Notice that Jeremiah does not promise Israel that they will be saved from the destruction about to be brought on them by the Babylonians.
You see an optimist would look at the Babylonian captivity and say, “Well, at least we are still alive, and get to eat.”
What Jeremiah says is different it says that we can count on God to see us through and overcome this situation.
We have hope in our God who has been good to us since the beginning of creation.
I see this all the time in when people of faith reach the end of their lives.
They are on their death bed, they know that the end is coming, and they say they are ready.
Because their hope is in God, who gave his Son to die for us.
Their hope is in God who will rise them up, and who has concurred death.
In these days of jobs loss, death, and all sorts of worries, fears, and calamities are we hopeful?
Are we expecting Jesus Christ to come?
Perhaps that is why we wait.
Waiting teaches us hope.
It teaches to us to rely on God in the dark, lost, and broken times.
So that when Jesus does come we will know and recognize him.
And we need Jesus to come.
We need Jesus to come into our lives that are broken, lost, and just a little unnerved.
What we don’t need is another book telling us to look on the bright side of life.
What we don’t need is optimism that fades with the first sign of real trouble.
We need Hope.
We need Christ.
I had a friend who was a non practicing Jew.
She once asked me if life was easier if you had faith.
“No” I said, “You still have all of the heartaches of life. People still die. Bad things happen to you and the ones you love. Life is not easier. But you have a way to deal with those things. You have a hope that without faith is not there.”
It is the hope of Jeremiah, of Jesus, and of the church.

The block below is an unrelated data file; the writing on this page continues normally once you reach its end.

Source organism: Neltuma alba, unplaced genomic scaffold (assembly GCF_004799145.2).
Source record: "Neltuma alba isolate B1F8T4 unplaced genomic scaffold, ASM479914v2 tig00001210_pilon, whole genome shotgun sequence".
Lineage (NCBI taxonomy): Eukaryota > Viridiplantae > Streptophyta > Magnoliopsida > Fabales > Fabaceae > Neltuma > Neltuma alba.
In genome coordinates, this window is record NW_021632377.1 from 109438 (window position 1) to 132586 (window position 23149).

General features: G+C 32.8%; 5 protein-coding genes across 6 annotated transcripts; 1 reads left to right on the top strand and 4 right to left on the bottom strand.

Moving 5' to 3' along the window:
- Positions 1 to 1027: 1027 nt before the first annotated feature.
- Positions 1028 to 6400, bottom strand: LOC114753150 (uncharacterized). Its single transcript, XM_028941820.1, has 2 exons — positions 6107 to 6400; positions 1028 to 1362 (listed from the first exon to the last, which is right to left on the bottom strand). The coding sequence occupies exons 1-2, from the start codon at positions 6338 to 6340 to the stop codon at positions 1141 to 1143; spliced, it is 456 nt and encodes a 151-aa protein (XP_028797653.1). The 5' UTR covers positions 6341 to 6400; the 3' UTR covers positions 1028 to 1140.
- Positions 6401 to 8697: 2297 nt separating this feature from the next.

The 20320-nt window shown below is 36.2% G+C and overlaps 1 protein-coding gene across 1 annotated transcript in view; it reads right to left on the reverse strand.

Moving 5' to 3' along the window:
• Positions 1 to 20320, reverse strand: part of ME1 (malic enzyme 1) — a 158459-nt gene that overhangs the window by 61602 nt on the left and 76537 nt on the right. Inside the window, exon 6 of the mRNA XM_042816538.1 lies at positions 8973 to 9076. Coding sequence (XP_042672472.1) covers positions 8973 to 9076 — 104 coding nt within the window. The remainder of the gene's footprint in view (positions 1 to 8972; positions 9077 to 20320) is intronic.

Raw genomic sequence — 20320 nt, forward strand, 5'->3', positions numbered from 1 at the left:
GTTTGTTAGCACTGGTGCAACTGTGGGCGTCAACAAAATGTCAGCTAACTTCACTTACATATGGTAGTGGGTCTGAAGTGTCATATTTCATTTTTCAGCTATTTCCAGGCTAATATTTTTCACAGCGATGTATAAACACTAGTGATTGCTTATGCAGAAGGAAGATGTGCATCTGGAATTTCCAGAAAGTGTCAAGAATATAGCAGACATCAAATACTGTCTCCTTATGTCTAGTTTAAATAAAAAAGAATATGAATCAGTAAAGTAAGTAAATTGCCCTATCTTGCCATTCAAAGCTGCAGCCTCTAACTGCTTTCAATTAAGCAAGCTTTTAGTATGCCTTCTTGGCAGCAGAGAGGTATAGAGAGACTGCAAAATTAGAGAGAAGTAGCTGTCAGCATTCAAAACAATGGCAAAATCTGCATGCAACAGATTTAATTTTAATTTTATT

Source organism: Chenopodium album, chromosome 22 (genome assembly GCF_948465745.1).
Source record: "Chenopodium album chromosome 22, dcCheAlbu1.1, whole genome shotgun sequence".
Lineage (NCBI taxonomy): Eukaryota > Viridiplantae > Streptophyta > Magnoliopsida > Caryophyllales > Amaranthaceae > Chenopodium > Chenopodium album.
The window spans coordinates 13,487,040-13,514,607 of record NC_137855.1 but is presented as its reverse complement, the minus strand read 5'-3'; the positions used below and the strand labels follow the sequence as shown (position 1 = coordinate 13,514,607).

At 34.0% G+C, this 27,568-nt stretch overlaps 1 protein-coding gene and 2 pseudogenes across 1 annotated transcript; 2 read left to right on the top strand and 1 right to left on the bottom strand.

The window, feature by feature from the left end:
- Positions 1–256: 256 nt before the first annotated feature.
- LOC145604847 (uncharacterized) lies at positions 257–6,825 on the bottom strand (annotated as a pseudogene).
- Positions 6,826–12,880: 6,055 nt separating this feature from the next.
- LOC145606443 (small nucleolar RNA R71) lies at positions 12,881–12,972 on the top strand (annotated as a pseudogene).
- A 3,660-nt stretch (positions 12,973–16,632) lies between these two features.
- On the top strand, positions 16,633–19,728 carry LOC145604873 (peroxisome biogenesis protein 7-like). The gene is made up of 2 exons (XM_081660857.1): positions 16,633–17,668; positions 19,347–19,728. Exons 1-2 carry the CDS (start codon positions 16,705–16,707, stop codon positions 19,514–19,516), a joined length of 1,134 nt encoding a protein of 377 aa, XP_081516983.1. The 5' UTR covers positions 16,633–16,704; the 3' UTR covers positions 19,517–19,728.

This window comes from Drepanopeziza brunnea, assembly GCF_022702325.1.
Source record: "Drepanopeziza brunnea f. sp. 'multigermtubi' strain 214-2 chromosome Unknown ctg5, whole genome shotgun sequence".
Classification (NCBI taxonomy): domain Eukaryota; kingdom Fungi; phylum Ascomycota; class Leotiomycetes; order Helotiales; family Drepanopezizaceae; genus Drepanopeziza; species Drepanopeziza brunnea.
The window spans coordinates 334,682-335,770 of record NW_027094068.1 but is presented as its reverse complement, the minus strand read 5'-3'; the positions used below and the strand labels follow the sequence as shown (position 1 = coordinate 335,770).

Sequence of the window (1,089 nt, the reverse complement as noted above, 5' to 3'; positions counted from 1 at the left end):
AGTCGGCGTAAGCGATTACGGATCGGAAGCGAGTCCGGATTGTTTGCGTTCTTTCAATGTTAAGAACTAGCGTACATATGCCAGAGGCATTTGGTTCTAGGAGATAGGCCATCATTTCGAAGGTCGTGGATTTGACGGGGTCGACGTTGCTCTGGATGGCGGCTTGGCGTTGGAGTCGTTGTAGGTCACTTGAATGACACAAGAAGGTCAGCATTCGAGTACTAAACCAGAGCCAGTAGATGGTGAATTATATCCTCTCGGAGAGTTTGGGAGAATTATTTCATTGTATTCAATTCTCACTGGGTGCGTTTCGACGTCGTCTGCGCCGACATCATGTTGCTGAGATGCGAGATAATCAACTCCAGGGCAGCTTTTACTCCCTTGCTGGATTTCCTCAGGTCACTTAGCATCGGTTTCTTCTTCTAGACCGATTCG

That despite what happens in our life Christ will come.
I can tell you today that in my life God has always been faithful to me.
When I was facing dark days, lonely days, destructive days God got me through.
And it is with that insight that I face new challenges and new days.
I remember the first time I faced death in my life.
My paternal Grandfather died when I was in college.
It was devastating to me.
I went into a tail spin.
Forget that we all knew it would happen sooner rather then later.
It was my first taste of death.
I did not know what to do.
I got lost, and the world got dark.
Many bad things happened to me in those days.
I don’t even know if I knew at the time what was happening.
What I know now is that God got me through.
I came to understand death in a whole different way.
I saw the gateway to eternal life as well as the pain it inflicts.
It prepared me for other dark times, and other losses.
Those where just as painful but I was able to remain hopeful and see God’s saving hand better.
I saw Jesus in the midst of death, and grew in faith.
I still wait for the day when death will be no more.
When we will not have to face the darkness, the loss, or the pain.
But until that time we wait with hope in a God who has brought us through.
In this advent season we wait.
We wait for the end to all of life’s heartache, pain, death, and destruction.
We wait for Christ to come to take away our pain.
We wait for Christ to come into our hearts.
But we do not wait in vain for we always have hope.
A hope based on what God has already done for us.
A hope that gives us life in the midst of death and destruction.
A hope that tells us of a wonderful and magnificent God who gets us through the dark times, the lost times, and brings us to life and safety.
May we continue to hope in God who brings a righteous branch out to save us all.